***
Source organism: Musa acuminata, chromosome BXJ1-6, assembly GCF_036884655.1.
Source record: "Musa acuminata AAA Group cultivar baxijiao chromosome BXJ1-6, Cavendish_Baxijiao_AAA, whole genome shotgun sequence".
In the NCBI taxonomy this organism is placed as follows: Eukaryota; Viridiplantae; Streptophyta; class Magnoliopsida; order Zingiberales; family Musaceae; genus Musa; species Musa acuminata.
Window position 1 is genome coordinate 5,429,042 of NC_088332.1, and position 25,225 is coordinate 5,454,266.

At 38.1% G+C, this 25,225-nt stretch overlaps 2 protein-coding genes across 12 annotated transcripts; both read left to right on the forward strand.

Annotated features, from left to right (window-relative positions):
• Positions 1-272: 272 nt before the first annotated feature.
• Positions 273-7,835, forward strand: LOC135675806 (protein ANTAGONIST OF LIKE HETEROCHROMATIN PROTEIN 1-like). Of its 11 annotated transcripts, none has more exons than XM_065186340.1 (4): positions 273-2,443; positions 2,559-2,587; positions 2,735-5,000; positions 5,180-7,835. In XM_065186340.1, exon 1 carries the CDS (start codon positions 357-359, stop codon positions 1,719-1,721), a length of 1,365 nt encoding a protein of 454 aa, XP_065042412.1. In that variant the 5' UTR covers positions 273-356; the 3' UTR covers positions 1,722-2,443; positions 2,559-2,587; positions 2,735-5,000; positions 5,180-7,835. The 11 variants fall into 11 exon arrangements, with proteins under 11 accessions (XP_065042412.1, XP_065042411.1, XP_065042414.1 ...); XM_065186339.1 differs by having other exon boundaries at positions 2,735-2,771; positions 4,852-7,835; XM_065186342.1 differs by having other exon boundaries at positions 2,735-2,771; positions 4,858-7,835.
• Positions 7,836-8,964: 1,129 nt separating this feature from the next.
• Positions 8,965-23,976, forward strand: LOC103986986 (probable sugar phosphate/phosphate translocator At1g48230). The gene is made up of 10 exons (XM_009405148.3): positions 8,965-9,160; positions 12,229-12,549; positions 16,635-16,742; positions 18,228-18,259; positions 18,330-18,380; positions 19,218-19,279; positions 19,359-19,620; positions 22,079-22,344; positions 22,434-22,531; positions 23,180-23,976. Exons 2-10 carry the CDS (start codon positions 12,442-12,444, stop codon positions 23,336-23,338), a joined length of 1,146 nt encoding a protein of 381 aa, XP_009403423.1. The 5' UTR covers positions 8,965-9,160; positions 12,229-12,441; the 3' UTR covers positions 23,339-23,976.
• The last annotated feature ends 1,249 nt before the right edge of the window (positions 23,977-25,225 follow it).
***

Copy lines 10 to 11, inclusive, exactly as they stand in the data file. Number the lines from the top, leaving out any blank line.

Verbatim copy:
• Positions 8,965-23,976, forward strand: LOC103986986 (probable sugar phosphate/phosphate translocator At1g48230). The gene is made up of 10 exons (XM_009405148.3): positions 8,965-9,160; positions 12,229-12,549; positions 16,635-16,742; positions 18,228-18,259; positions 18,330-18,380; positions 19,218-19,279; positions 19,359-19,620; positions 22,079-22,344; positions 22,434-22,531; positions 23,180-23,976. Exons 2-10 carry the CDS (start codon positions 12,442-12,444, stop codon positions 23,336-23,338), a joined length of 1,146 nt encoding a protein of 381 aa, XP_009403423.1. The 5' UTR covers positions 8,965-9,160; positions 12,229-12,441; the 3' UTR covers positions 23,339-23,976.
• The last annotated feature ends 1,249 nt before the right edge of the window (positions 23,977-25,225 follow it).